But it was a political system that was as unjust as it was unsustainable. Our crisis was made in Greece, and we lost our moral compass along the way: few businesses can settle their taxes without a bribe. Politicians live better than entrepreneurs. Professionals evade taxes and enjoy restrictions to protect their inflated fees. Public sector employees shirk work and yet get lifelong tenure; they also earn more than private sector workers. Unions think saving a job is like saving a life. Justice is slow and erratic. Dealing with doctors and hospitals can be as frustrating as illness itself. At university, party membership can land you better grades than studying hard. Meritocracy is an abstraction.

Is this the country we want to live in? We can easily go to Europe and say, no thanks, keep your money, we will restructure our debt. But saying so means that we looked at ourselves in the mirror, stared at what we could become and said "no, that's too hard." No doubt it would be better to change our country under better circumstances. But that is not our choice. Let us be frank: with no crisis there will be no change. Our past habits will not go away.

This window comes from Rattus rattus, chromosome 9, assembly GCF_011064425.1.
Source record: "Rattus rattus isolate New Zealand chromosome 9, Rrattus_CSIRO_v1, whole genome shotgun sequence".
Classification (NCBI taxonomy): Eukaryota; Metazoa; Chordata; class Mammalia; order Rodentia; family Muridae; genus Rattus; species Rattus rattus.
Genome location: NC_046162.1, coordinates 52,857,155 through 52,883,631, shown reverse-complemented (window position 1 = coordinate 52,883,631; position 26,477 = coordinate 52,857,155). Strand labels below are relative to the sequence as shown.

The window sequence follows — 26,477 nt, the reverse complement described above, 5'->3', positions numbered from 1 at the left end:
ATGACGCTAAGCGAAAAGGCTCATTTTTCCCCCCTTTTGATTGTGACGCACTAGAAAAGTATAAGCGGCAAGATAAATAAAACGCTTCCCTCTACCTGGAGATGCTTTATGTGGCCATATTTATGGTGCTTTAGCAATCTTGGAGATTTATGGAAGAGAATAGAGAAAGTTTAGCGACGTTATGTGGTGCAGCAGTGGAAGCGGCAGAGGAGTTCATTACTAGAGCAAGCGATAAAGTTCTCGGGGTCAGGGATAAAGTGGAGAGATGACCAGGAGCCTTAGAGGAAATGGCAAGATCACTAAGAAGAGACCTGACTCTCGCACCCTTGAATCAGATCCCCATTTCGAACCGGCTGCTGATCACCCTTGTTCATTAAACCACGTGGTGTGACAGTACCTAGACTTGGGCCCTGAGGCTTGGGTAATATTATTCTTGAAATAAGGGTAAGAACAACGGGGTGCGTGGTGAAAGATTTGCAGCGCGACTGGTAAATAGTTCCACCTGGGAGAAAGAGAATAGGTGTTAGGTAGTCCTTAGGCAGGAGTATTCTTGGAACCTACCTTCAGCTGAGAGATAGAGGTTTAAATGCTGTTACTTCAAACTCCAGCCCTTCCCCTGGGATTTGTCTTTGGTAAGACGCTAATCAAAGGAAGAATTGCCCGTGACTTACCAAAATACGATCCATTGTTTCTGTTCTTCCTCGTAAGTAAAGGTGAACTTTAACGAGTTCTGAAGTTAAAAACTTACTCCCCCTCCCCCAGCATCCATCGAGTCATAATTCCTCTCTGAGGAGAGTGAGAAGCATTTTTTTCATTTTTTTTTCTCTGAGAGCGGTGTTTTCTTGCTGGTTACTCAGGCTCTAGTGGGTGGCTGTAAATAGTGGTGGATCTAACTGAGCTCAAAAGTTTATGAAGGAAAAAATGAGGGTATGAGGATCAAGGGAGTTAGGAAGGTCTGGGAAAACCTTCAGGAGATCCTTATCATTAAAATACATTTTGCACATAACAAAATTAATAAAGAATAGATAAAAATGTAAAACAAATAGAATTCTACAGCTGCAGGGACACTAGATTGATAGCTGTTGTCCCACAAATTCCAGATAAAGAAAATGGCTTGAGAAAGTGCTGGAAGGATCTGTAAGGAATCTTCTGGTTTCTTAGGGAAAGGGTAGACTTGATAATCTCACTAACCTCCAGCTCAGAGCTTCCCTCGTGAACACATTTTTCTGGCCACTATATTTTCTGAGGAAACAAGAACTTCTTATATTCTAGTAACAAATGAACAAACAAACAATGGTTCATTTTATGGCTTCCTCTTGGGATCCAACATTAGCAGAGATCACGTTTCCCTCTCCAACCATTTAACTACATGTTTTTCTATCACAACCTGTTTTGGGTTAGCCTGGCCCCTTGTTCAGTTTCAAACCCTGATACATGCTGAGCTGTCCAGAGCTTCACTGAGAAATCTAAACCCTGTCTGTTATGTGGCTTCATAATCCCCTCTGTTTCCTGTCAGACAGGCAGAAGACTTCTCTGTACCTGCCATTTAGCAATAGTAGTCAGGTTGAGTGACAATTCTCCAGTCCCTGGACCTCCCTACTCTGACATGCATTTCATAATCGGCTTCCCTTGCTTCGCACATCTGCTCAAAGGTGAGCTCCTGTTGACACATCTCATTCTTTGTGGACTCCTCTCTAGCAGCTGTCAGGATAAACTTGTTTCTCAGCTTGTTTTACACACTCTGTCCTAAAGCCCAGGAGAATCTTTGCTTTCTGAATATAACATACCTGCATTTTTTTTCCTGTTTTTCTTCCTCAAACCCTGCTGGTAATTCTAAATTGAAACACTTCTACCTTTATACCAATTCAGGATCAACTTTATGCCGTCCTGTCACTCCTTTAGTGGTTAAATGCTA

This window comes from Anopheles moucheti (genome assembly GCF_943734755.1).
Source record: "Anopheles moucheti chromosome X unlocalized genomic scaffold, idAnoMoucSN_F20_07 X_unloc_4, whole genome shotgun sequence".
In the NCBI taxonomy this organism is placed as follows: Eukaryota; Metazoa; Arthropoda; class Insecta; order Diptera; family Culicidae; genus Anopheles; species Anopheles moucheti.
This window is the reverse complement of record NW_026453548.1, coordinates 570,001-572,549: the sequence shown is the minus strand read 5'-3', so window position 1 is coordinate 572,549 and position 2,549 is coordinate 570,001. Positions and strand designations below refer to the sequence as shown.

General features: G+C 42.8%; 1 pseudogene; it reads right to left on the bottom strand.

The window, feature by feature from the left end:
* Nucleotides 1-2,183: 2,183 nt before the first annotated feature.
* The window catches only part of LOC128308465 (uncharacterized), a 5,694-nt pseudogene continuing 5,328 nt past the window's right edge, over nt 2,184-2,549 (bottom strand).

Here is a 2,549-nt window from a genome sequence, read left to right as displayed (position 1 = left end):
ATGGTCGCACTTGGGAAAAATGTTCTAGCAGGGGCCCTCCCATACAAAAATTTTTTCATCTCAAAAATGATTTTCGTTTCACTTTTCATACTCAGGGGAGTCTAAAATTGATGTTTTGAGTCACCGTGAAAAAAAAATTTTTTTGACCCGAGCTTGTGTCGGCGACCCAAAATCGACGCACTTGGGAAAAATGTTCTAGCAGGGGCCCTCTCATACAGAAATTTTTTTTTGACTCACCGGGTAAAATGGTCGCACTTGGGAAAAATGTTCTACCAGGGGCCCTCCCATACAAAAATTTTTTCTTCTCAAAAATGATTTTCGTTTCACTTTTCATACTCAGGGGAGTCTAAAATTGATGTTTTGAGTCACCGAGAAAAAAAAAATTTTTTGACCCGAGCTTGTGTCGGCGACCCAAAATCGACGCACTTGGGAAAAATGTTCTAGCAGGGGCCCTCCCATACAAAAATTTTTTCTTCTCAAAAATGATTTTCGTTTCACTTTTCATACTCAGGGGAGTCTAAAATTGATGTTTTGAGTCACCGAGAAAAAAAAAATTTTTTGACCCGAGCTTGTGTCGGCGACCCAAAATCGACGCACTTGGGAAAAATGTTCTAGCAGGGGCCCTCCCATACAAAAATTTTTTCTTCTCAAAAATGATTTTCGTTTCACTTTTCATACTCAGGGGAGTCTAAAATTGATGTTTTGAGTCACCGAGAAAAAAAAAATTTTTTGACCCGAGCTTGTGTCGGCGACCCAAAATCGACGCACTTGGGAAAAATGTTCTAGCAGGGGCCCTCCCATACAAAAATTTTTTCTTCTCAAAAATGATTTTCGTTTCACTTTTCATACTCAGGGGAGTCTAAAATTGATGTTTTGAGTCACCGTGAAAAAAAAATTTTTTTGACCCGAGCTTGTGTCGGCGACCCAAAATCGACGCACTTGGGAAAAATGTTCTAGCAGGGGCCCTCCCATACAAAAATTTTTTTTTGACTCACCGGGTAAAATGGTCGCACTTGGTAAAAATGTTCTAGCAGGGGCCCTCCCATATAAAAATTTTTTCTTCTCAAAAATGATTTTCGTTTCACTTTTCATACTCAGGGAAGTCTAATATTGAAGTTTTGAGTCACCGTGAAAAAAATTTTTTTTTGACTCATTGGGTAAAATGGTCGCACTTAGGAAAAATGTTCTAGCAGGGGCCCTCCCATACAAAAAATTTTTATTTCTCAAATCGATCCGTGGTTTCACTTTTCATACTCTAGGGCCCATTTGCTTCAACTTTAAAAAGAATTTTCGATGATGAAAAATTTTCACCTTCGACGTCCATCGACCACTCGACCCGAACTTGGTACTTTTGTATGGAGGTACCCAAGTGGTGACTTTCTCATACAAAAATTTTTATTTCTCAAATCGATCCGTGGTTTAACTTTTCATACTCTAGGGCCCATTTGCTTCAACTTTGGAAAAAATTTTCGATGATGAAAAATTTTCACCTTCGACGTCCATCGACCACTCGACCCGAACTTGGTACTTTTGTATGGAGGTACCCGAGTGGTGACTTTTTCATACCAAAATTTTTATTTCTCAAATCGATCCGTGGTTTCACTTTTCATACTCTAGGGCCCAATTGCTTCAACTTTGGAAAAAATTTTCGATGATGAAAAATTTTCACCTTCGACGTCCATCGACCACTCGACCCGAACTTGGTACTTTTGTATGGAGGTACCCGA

Our medium-term strategy is a fiscal plan, but it is tied to that broader vision. It is a vision that lands the initiative back to you, the Greek people, by tapping into your ingenuity, your creativity and your courage. It is a vision that says, you do good work, and we will not stand in the way. To do so we plan to shrink the state. We have tried to do too much and ended up doing very little. What we need to do - provide safety, administer justice, collect taxes - we have neglected.